Unlike office-based working where collaboration develops organically, remote work requires an explicit conversation on how to work together. You’ll be sharing a new digital space together and using new tools to communicate – without syncing on how the join them all together, information will quickly get lost and people make feel disconnected.
So where do you start? While there is no single “correct” way for distributed teams to collaborate, there are a few best practices which make the whole thing easier. Having worked remotely since our company’s inception, here at Memory we’ve boiled these down to the following four basic rules of remote collaboration.
Establish rules of engagement
First up, you need to agree basic protocols to keep everyone on the same page. This essentially means establishing processes for communication, feedback and documentation. These are the main rules of engagement your team should establish first:
How and when you will check in with each other each week
The best hours to contact each other with non-urgent requests
What to do if you’re blocked or have an urgent request
How you will flag your availability or unavailability to others
What tools you will use to document and align your work
How you will use different communication channels
How you will share work that impacts others
Where you can see and update progress against team goals
How to broadcast achievements with the rest of the company
Where you can all provide ongoing feedback
Aside from keeping remote work visible, these rules of engagement help to set expectations around response times and schedules. You all need to realize that you won’t always be immediately available to each other — and no one is constantly entitled to another’s time.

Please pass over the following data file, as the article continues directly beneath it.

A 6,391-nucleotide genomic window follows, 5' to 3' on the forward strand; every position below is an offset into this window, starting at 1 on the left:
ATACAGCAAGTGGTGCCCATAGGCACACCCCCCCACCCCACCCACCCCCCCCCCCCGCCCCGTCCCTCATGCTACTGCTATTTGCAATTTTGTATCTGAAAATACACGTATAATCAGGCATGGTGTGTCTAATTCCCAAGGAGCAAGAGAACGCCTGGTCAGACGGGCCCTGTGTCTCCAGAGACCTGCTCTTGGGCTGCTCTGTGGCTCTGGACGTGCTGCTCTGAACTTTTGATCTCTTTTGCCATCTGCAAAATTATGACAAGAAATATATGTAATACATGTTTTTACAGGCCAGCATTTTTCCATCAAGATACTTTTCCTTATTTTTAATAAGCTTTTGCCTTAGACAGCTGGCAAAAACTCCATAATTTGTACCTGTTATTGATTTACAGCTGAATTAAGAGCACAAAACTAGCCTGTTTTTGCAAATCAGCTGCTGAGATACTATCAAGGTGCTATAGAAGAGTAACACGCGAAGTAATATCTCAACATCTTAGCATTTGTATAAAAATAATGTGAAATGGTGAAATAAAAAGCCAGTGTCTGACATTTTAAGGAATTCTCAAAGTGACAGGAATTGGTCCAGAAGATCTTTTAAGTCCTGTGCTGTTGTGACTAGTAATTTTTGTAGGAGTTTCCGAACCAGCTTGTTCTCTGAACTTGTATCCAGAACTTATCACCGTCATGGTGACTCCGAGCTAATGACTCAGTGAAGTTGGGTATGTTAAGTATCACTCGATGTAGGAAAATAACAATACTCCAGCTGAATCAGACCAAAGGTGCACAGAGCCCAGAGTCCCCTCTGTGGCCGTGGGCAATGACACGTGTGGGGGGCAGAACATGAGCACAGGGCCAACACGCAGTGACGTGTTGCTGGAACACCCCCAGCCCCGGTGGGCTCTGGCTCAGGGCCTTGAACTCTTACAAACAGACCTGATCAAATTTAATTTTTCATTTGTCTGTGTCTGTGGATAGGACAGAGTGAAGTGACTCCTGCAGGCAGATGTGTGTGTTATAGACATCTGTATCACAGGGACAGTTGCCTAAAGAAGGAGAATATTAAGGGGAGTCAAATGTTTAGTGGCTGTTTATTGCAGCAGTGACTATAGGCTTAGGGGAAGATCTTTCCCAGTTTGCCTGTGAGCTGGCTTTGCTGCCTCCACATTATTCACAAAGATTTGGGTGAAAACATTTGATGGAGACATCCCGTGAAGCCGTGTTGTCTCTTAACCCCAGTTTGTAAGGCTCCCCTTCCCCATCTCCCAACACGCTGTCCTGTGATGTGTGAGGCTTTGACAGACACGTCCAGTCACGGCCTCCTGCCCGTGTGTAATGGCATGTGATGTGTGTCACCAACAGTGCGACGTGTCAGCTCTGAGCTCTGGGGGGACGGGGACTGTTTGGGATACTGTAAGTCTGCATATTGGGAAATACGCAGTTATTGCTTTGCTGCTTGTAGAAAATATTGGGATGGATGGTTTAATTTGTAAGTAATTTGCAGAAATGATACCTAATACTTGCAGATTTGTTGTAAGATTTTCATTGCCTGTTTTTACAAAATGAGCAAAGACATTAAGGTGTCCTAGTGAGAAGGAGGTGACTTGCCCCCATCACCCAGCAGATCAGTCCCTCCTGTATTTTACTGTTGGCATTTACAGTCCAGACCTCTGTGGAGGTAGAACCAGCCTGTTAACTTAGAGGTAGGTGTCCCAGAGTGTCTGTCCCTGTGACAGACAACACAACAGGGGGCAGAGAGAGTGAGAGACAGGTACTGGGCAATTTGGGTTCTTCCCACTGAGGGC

Get the right tools
Intelligent cloud-based tools form the backbone of remote collaboration, but you need to pick them wisely. Remote teams can tend towards software sprawl in their efforts to keep work visible. This can quickly get expensive, where you pay for rich feature sets you don’t need. It can also get disruptive, introducing new admin and inefficiencies into your team’s workload.
🚨 Remember: every new piece of software is a potential distraction.
While your company will want to investigate a few tools relevant to your niche, make sure they aren’t duplicates of these fundamental remote collaboration tools:
Video conferencing apps – Zoom is ideal for synchronous, in-person communication.
Asynchronous communication hubs – use Slack and Basecamp to keep conversations transparent and searchable.
Task managers – board- and ticket-based tools like Productboard and Trello are solid choices.
Without the visual cues and fluidity that comes with working in the same room, your team’s communication needs to become highly descriptive, structured and explicit. It sounds intense – and it is! – but this clarity can actually make you all stronger, more considerate communicators.
Imagine everyone you talk to is in another time zone: your messages should contain all the information people need to work on something, without them sending any follow-up questions. Be clear and self-contained — linking any resources and assets, and detailing relevant information, actions and requirements.
Asynchronous communication – instead of discussing every message in real-time, successful remote teams talk intermittently. That is, each team member picks up a message when they actually have the space to deal with it. Asynchronous communication effectively documents all team conversations – people can read through message threads and catch up on updates at their own pace.
Set protocols for communication tools – instant messenger apps like Slack can quickly become distracting and messy without an agreed structure in place. That’s structure at a team level – making sure everyone is using the right channel for the right communication – and structure at an individual level – setting boundaries around managing inboxes for your own sanity.
As a remote worker you can feel like a resource. The communication best practice detailed above can make conversations dry and transactional, with little room for discussion beyond work. But empathy and meaningful interaction are essential to any effective team. As such, your team needs to make an ongoing effort to stay connected and human.
That means creating spaces for casual conversation and self-expression. Host weekly team meetings and create open daily virtual fruit breaks, allowing people to drop in when it suits them. Create dedicated Slack channels and Basecamp pages for socializing and sharing ideas. Follow these up with company-wide social events where everyone can unwind together – think cross-team competitions, awards ceremonies and all-important meetups.